It's more like Elite: Dangerous. As wide as an ocean, as deep as a kiddie pool.

You can never have more than one ship. You can't build a base or manage a fleet. You just explore an endless amount of procedurally generated content that will start to become predictably bland after your first ten or so planets. Trick me once, shame on you, trick me twice, shame on me. David Braben tricked me with Elite. I'll be damned if I'll let whoever designed this game trick my ass again.

Well, having played Star Citizen already, I'm going to ease my disappointment with some No Man's Sky. Also, a day one patch was just announced this morning.

http://www.no-mans-sky.com/2016/08/update-1-03/
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Offline Lord Dave

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Re: No Man's Sky
« Reply #6 on: August 07, 2016, 08:50:32 PM »
Star citizen sucked?
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Offline Fortuna

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Re: No Man's Sky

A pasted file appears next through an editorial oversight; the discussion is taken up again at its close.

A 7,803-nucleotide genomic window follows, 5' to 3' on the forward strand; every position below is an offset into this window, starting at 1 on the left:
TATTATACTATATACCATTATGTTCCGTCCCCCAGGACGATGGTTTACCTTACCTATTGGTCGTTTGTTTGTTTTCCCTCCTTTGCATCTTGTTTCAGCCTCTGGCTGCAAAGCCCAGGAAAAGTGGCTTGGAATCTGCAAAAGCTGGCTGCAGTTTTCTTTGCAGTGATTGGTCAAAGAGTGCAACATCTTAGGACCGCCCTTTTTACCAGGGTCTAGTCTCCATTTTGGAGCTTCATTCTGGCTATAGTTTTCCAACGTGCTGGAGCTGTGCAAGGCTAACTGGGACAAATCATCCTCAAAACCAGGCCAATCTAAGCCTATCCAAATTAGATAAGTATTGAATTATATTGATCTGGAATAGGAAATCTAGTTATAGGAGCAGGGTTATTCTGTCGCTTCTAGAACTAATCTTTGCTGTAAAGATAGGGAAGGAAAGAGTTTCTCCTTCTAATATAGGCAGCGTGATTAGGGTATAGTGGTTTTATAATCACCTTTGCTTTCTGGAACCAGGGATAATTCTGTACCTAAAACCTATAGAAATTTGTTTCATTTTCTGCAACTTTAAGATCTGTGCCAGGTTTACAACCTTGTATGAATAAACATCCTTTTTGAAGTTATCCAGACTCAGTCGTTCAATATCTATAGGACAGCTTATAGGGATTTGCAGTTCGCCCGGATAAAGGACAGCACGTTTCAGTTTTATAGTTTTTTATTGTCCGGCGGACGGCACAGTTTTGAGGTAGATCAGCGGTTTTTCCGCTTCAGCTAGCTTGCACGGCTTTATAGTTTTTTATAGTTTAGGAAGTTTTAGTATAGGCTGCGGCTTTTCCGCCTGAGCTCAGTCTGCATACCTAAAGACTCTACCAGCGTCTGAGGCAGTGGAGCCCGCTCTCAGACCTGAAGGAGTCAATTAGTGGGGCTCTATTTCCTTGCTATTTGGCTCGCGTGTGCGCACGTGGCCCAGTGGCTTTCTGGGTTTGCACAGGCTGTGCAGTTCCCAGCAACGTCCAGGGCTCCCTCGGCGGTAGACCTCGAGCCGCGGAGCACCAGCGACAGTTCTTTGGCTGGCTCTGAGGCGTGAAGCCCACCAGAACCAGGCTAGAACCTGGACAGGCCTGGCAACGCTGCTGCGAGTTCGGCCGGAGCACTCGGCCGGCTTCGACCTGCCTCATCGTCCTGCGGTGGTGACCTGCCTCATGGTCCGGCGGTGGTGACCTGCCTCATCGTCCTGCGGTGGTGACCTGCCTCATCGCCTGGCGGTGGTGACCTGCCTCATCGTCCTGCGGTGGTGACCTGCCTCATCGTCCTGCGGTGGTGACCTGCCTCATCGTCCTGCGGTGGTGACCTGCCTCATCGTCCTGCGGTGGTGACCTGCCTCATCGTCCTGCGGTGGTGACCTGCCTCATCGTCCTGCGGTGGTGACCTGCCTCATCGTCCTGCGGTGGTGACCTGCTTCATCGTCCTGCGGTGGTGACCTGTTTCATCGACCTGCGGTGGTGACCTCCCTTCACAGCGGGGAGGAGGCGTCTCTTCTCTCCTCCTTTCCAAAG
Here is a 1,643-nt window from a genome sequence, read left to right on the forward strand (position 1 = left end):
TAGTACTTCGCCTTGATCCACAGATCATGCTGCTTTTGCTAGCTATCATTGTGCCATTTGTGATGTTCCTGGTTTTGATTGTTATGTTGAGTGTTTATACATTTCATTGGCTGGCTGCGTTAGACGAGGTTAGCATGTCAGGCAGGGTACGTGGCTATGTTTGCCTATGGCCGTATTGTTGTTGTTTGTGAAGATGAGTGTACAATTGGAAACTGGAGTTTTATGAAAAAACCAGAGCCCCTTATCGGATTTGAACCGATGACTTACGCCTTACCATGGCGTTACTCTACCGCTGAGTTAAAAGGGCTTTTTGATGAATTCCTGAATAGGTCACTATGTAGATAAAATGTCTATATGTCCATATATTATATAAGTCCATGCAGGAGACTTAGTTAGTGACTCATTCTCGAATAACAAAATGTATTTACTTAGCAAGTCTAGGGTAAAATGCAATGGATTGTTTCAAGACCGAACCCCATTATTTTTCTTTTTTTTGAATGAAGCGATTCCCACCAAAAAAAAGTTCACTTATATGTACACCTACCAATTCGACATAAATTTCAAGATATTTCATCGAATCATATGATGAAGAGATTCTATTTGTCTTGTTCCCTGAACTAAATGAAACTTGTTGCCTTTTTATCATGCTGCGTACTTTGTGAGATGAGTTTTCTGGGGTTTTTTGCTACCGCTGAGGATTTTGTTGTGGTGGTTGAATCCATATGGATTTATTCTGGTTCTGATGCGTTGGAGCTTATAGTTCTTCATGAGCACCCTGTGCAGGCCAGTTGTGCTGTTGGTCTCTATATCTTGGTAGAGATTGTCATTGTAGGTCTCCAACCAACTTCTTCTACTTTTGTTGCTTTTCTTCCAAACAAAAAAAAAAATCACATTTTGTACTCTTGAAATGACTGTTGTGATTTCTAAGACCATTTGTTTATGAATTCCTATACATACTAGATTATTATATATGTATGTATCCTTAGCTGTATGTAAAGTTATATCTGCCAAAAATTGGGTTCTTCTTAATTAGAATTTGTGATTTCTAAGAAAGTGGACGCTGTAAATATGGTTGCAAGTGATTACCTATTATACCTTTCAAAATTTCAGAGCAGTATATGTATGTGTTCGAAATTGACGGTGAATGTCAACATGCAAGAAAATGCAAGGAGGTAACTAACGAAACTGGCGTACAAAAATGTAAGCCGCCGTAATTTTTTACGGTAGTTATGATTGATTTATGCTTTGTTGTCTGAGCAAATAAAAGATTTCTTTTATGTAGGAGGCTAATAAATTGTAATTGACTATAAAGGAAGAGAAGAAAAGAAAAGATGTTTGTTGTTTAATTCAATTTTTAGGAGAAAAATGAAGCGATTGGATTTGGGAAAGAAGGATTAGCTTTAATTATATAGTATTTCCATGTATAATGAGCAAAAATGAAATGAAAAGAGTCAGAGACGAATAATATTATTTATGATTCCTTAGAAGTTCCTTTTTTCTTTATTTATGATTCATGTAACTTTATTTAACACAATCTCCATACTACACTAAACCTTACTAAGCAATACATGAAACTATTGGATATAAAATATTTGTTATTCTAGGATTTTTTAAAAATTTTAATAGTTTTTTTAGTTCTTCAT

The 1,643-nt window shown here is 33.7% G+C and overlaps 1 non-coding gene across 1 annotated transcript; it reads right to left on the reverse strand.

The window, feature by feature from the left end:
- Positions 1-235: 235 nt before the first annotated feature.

« Reply #7 on: August 07, 2016, 09:08:25 PM »
Star citizen sucked?

It does right now at least. Piloting a ship feels like stirring a stick around in thick mud, laser shots have no impact feeling, super glitchy, nowhere to go really. I know it isn't finished, but there are some core mechanics they'll have to improve on for it to be good.
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Re: No Man's Sky
« Reply #8 on: August 09, 2016, 02:05:46 PM »
played for about an hour last night before i went to bed.  wandered around starting planet, collected some shit and fixed my ship, then spent about 15 minutes in my ship.  it's ok so far.  my biggest complaint is that it so far feels like the game is...i dunno, crafting just for the sake of crafting, if that makes any sense?  i mean i guess that's technically true of any video game with crafting in it, but this kinda feels like crafting is the game, and everything else is just facilitating that.  like minecraft has lots of crafting, but the crafting facilitates construction and creativity and the rest of the stuff that the game is about.  this feels kinda like crafting is only going to facilitate CRAFTING LVL 2 ITEMS so that i can then build the shit i need to CRAFT LVL 3 ITEMS OMG and so on and so on.

but i'm only an hour in, so that obviously could all change very rapidly.  just my initial impression.  i think in general i may just be getting crabby toward "create your own lore!" games.  i don't wanna create my own lore in a video game.  i want to explore your world, not write it.  i suck at writing.